The Cambridge History of English and American Literature in 18 Volumes (1907–21).
VOLUME XV. Colonial and Revolutionary Literature; Early National Literature, Part I.
§ 6. John Woolman
A similar fate befell the last of our colonial thinkers, John Woolman (1720–1772), the Quaker, a sort of provincial Piers Plowman, whose visions of reform were far ahead of his day. In his Journal, the humble tailor of New Jersey takes up, in order, the evils of war and of lotteries, of negro slavery and excessive labour, of the selling of rum to the Indians, of cruelty to animals. Moreover, like the visions of the Plowman, Woolman’s work might be called a contribution to the history of English mysticism. Whittier described the Journal as “a classic of the inner life”; Channing, as “beyond comparison the sweetest and purest autobiography in the language”; while Charles Lamb urged his readers to get the writings of Woolman “by heart.”
These writings are in marked contrast to the controversial spirit of their time. They avoid entangling alliances with either the old or new divinity, and have little to do with the endless quarrels between Calvinists and Arminians. In place of doctrine and formal creed come “silent frames” and the exercises of the interior or hidden life. The contrast is like that portrayed by Woolman himself when he said that “while many parts of the world groaned under the heavy calamities of war, our habitation remains quiet, and our land fruitful.”
In Woolman, then, we have the fruits of quietism as contrasted with the fruits of controversy. Duties rather than doctrine are emphasized, and all with that air of innocent simplicity held so desirable by the Society of Friends. Because of his candour and his fervour, Woolman might be called a socialist unconscious of his socialism, except for the fact that his efforts were exerted in a private capacity, and that he offended not even those with whom he laboured—soldiers, slave owners, dealers in goods which were to be looked upon as contraband to Christianity. He accomplished his results upon the Quaker principle of natural sensibility. In marked contrast to the Calvinist principle of the depravity of the human heart, he argues upon the possibilities of the human mind towards good:—“that as the mind was moved, by an inward principle, to love God as an invisible, incomprehensible being; by the same principle it was moved to love Him in all His manifestations in the visible world.”
Armed with this gentle logic, he began to set down, not his programme of reforms, but a recital of certain “heavenly openings” in respect to the care and providence of the Almighty over his creatures. The first of those creatures for whom Woolman was concerned was a slave. Here there arose a conflict between the logic of compassion and the logic of commerce, for when his employer obliged him to write a bill of sale for a poor negro woman, he was much afflicted in mind. As was his wont, Woolman now began to gather reasons for his feeling of uneasiness. That which was against conscience he now finds to be against logical conviction, especially when in a journey to the Southern provinces he meets with slave owners. To their arguments in favour of fetching negroes from Africa for slaves because of the wretchedness occasioned by their intestine wars, he replies that liberty is the natural right of all men equally. But this general principle—a commonplace of the age of reason—is not so effective as one more particular:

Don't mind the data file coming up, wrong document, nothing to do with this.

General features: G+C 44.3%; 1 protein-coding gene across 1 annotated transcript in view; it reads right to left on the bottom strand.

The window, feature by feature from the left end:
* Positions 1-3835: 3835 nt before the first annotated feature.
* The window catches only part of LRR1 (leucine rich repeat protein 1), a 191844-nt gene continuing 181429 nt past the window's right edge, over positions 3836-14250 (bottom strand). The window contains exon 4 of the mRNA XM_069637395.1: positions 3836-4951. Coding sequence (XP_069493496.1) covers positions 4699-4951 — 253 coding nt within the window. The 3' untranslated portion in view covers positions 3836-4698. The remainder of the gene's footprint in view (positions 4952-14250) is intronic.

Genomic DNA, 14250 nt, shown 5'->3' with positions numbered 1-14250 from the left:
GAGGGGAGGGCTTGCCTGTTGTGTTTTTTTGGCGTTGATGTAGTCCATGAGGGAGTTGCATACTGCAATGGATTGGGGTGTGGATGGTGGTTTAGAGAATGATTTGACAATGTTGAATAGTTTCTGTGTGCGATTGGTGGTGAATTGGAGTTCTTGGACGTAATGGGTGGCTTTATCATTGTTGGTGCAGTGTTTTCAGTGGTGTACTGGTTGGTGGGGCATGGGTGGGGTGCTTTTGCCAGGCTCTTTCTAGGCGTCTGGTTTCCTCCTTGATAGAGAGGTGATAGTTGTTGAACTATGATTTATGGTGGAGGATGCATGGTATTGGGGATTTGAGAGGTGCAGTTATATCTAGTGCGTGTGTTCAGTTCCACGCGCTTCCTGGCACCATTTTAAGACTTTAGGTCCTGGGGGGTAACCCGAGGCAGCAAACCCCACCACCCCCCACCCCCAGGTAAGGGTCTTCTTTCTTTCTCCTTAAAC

Upon this argument, presented with a kindly shrewdness, many of Woolman’s slave-owning hearers looked serious. It was a prophency of the irrepressible conflict between slaveholders and free-holders, and that over a century before that conflict came. So the prospect of a road lying open to degeneracy in some parts of this newly settled land of America, now drove Woolman to publish, and at his own expense, Some Considerations on the Keeping of Negroes Recommended to the Professors of Christianity of every Denomination (1754–62). The author is troubled with a weight of distress because, instead of the spirit of meekness, gentleness, and heavenly wisdom, a spirit of fierceness and a love of dominion too generally prevails. Yet it is not criticism, but compassion, that furnishes Woolman with his strongest lever against that great building “raised by degrees, from small beginnings in error.” In a series of indirect questions, the logician of the heart brings the matter home. Drawing upon contemporary accounts of the slave trade, he argues in this fashion:
In the light of such disclosures, Woolman might have attacked the accursed institution with directness and bitterness, but his method is ever indirect, ever indirect, ever imbued with a sweet reasonableness.
And so in a final passage breathing the very spirit of the Society of Friends, the Quaker liberator presents the fundamental objection to the keeping of the poor blacks in servitude: